Commission recommends machine-marked ballots for GeorgiaThe Associated Press — By KATE BRUMBACK - Associated Press
ATLANTA (AP) — After Georgia's 2018 elections focused stinging criticism on the state's outdated election system, a study commission voted Thursday to recommend the use of machines that record votes and print a record.
Members of the panel tasked with considering a potential replacement chose that option over hand-marked paper ballots favored by cybersecurity experts.
The Secure, Accessible and Fair Elections, or SAFE, Commission voted 13-3 for a draft of a report to be sent to lawmakers, who are expected to decide on criteria for a new system during the legislative session that begins Monday. The commission includes lawmakers, political party representatives, voters and election officials.
Georgia's paperless touchscreen voting machines, in use since 2002, have been widely criticized. Cybersecurity experts have warned they are unreliable and vulnerable to hacking. There's also no way to do an effective audit or confirm votes are recorded correctly because there's no paper trail.
The state's voting system was a focal point during last year's high-profile gubernatorial race between Democrat Stacey Abrams and Republican Brian Kemp, who was Georgia's secretary of state and chief elections official. Abrams and her supporters accused Kemp of suppressing minority votes and mismanaging the election, including by neglecting elections infrastructure. Kemp, now governor-elect, vehemently denied those allegations.
Commission members agreed that Georgia needs a voting system with a paper record of votes cast, but disagreed over how ballots should be marked. The majority favored touchscreen ballot-marking machines that print a paper record, while the minority preferred paper hand-marked ballots read by optical scanners.
Georgia Tech professor Wenke Lee, the lone computer science and cybersecurity expert on the commission, repeatedly tried to insert language recommending hand-marked paper ballots, but was thwarted by the majority. Lee said afterward that he and the other dissenters — two Democratic lawmakers — will discuss submitting a minority report with their recommendations.
During public comments Thursday, most speakers argued hand-marked paper ballots are more secure, ensure a voter's intent is accurately captured, cost less and can help restore voter confidence.
But several county elections officials championed ballot-marking machines. They raised concerns about paper ballots, including printing costs and the potential for voter or poll worker error.
Secretary of State-elect Brad Raffensperger later told reporters it's especially important to listen to county election officials and their concerns about ongoing costs of paper ballots and ease of voting.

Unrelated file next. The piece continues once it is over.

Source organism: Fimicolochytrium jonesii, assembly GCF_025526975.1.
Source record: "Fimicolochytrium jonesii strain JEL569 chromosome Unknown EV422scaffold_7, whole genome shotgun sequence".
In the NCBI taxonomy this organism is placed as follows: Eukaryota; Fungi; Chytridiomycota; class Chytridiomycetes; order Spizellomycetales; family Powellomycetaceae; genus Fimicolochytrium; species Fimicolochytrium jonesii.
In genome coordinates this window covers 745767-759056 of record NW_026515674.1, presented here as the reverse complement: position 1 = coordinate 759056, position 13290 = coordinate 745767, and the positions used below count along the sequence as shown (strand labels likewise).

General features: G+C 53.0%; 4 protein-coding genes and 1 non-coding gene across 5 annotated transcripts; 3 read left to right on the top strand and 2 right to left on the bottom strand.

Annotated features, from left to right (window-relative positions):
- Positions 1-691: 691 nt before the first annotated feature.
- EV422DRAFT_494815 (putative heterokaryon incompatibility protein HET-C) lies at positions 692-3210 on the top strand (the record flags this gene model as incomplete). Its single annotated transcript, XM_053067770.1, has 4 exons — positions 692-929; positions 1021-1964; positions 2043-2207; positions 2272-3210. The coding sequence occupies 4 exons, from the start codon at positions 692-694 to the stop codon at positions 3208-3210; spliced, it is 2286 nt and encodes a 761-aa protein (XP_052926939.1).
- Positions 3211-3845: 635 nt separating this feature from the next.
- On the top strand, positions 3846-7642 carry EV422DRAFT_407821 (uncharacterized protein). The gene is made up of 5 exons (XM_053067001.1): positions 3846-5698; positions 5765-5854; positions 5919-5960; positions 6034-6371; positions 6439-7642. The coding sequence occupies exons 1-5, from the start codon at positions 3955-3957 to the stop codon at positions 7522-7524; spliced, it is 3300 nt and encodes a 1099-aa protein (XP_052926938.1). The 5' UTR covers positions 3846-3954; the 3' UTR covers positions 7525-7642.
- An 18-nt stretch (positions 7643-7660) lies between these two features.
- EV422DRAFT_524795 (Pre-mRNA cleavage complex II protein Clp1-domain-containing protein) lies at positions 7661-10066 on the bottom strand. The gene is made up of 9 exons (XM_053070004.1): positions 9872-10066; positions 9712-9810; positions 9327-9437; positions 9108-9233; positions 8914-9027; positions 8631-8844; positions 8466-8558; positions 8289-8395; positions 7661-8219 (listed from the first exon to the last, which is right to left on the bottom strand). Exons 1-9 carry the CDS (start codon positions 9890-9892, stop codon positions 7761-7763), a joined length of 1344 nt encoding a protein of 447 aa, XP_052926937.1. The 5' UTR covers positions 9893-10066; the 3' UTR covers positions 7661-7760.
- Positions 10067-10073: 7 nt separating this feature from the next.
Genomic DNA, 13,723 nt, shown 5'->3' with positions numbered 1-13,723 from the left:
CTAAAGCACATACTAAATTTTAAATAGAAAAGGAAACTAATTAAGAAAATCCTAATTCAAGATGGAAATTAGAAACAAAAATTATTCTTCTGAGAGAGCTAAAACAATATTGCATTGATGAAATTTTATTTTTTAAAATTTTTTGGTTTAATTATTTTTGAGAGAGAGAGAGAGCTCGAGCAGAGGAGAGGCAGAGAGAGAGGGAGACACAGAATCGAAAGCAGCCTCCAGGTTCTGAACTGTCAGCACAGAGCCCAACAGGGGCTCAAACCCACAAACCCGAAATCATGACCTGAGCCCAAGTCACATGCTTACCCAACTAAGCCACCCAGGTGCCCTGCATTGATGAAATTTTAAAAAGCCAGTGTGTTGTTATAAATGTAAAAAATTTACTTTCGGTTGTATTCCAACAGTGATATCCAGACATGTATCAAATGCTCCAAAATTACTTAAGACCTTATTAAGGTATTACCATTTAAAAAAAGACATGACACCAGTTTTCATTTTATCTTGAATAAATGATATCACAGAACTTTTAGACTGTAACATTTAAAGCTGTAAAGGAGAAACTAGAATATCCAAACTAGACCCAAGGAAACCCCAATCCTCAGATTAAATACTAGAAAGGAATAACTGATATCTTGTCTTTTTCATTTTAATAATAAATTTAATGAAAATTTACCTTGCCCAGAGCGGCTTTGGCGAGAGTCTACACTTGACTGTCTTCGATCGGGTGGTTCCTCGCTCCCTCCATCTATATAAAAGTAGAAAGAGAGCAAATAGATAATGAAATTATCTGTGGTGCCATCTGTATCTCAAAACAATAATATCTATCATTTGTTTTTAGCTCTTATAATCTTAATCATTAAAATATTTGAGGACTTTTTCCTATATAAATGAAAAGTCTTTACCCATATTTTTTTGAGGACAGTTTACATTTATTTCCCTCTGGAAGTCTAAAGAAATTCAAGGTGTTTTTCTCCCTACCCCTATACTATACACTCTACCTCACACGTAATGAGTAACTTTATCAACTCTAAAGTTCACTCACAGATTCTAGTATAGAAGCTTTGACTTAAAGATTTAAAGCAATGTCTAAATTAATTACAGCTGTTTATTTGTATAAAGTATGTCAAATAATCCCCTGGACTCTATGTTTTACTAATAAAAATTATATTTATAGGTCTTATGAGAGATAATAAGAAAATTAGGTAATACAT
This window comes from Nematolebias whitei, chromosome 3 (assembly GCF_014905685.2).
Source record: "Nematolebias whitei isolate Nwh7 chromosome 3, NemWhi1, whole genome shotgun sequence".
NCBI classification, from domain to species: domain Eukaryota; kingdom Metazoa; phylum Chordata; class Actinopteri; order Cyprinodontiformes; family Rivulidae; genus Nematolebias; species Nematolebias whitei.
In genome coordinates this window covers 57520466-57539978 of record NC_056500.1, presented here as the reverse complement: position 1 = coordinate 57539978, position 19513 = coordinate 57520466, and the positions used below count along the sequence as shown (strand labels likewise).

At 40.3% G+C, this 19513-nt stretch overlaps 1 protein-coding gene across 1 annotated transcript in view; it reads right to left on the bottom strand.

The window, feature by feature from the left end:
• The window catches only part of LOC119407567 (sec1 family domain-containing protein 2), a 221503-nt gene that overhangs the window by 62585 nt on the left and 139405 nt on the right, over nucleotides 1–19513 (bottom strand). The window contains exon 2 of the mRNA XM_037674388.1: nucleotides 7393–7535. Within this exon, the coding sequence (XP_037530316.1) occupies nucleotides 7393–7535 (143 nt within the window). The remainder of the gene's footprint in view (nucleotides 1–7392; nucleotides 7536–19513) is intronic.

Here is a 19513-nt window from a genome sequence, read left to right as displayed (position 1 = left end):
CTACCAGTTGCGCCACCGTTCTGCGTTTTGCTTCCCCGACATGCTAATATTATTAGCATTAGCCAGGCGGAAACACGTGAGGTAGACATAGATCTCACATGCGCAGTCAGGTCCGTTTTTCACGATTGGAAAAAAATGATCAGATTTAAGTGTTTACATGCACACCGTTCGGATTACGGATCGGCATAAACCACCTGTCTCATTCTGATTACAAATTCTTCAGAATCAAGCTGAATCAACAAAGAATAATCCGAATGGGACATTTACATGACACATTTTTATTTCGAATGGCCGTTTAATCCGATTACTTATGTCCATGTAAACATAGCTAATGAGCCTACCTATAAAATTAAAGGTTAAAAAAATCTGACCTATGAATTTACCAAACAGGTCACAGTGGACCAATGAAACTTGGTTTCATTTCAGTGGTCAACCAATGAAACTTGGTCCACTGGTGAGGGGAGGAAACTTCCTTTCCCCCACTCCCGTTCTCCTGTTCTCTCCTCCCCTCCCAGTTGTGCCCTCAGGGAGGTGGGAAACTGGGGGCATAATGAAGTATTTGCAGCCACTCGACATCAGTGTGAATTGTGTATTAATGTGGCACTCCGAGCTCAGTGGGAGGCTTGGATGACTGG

The commission report says the touchscreen ballot-marking machines are similar to the interface voters are used to and would also allow voters with disabilities to have nearly the same experience as other voters.
Lee said after the meeting that many concerns about paper ballots are based on experiences with outdated technology.
For example, he said, the latest scanners can read imperfect markings, discounting worries that voters may not fill in ovals on their ballots correctly. And claims that pre-printed paper ballots may go unused can be negated by having printers at polling places that print ballots as needed.
Commission co-chair Barry Fleming, a Republican state representative from Harlem, said at a meeting last month that initial expenditures would be roughly $50 million for a hand-marked paper ballot system and about $150 million for a ballot-marking machine system.
Georgia would be unwise to spend an enormous sum on a system based on ballot-marking machines that are less secure and could become quickly outdated, since technology evolves quickly, Lee said. Top cybersecurity and computer science experts overwhelmingly agree that hand-marked paper ballots are the most secure, he said.
Some ballot-marking machines print barcodes that correspond to the voter's selections, as well as a separate list readable by a person. But votes are counted by machines that scan the barcodes, so there's no way for voters to know whether what's scanned actually reflects their votes, critics say.
Verified Voting, a nonprofit group that advocates ensuring the accuracy of elections, last week urged the commission to recommend hand-marked paper ballots.
"A paper ballot that is indelibly marked by hand and physically secured from the moment of casting is the most reliable record of voter intent," president Marian Schneider wrote in a Jan. 4 letter. "A hand-marked paper ballot is the only kind of record not vulnerable to software errors, configuration errors, or hacking."
She cited a 2018 report from the National Academies of Science, Engineering and Medicine, "which represents the nation's best understanding of election security and integrity," that supports hand-marked paper ballots.
Another letter sent to the commission Monday and signed by two dozen computer science and security experts echoes those arguments.
The commission's recommendations also say the new system should be in place in time for the 2020 election and the state should require post-election audits to be conducted before results are certified.
Fleming said the General Assembly will have to rewrite state election law to specify requirements for a new voting system. If the governor signs the legislation, the secretary of state's office would likely solicit proposals and purchase the system, he said.